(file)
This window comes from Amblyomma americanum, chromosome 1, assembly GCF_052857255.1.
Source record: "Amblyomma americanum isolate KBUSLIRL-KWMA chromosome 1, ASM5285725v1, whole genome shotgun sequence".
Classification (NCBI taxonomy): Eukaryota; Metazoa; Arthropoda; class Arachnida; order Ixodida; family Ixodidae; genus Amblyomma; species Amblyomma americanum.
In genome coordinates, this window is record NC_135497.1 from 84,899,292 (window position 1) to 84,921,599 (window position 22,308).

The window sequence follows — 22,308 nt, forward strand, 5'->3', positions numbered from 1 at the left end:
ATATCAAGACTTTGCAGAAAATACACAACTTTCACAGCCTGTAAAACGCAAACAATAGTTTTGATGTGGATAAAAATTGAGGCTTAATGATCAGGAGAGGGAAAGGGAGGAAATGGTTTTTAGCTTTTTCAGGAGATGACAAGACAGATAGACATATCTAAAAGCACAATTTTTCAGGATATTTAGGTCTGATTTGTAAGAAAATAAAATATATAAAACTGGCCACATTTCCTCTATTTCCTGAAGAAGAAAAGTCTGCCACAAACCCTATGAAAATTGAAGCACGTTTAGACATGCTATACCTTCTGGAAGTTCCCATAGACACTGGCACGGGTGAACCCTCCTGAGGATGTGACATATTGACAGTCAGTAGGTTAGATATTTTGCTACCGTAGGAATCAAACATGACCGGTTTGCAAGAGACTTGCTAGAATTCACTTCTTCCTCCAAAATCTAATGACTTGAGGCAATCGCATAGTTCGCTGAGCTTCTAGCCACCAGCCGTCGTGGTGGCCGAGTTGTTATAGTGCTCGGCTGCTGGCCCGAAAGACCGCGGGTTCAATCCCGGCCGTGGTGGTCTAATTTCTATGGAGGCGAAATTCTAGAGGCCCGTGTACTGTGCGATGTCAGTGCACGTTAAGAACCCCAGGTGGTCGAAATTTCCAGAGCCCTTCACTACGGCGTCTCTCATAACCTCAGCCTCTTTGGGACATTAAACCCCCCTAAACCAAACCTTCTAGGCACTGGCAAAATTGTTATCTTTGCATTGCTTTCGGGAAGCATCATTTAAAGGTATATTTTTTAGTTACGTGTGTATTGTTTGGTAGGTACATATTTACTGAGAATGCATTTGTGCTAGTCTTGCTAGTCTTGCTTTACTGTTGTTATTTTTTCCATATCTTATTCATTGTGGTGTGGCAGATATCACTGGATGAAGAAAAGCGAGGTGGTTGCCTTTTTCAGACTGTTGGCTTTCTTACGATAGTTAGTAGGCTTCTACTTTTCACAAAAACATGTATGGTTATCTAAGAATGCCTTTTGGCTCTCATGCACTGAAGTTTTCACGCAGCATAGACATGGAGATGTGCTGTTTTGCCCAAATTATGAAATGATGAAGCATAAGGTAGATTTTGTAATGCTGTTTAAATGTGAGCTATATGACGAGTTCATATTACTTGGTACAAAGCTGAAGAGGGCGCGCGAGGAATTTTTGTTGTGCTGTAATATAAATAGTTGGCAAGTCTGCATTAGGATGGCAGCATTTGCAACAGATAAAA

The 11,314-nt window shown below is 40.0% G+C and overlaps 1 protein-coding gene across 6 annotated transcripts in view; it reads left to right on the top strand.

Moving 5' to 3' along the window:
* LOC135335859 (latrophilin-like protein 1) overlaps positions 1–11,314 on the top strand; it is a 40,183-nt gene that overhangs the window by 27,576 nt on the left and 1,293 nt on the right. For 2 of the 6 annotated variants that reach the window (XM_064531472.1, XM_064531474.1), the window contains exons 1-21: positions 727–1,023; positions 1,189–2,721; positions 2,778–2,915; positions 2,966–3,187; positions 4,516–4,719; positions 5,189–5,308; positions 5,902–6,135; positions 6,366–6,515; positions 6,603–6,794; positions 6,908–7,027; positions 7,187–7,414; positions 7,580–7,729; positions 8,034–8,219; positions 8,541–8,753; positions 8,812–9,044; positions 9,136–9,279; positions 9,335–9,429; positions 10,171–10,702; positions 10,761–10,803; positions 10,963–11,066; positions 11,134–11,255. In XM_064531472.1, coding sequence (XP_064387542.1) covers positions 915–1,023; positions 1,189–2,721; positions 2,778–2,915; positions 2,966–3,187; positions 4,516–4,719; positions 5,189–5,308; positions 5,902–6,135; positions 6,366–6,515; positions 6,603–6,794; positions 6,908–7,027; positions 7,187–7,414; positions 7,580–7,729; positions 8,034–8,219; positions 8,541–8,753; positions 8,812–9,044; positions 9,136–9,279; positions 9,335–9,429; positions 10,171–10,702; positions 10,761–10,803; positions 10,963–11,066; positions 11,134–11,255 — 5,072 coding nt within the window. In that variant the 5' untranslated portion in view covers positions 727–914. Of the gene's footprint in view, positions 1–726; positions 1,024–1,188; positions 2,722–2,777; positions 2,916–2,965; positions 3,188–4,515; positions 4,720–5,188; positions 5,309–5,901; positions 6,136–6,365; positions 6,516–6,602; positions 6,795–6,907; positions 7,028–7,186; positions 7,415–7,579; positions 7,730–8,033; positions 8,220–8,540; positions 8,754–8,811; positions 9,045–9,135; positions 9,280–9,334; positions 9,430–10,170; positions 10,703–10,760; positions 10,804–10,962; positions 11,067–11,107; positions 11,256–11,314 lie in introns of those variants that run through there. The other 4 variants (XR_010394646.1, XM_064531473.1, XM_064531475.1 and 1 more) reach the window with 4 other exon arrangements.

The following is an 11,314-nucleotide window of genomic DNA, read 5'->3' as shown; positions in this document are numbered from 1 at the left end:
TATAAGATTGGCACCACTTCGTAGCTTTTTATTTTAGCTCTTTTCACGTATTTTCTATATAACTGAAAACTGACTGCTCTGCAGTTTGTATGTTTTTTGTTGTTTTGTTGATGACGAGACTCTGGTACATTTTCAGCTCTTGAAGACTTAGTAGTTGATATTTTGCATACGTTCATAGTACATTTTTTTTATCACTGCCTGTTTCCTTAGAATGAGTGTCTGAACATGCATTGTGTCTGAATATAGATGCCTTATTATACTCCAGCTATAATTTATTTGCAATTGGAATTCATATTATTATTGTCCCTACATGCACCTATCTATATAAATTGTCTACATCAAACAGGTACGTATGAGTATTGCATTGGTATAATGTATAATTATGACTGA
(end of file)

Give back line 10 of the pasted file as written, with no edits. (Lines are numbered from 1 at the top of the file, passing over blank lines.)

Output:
The following is an 11,314-nucleotide window of genomic DNA, read 5'->3' as shown; positions in this document are numbered from 1 at the left end: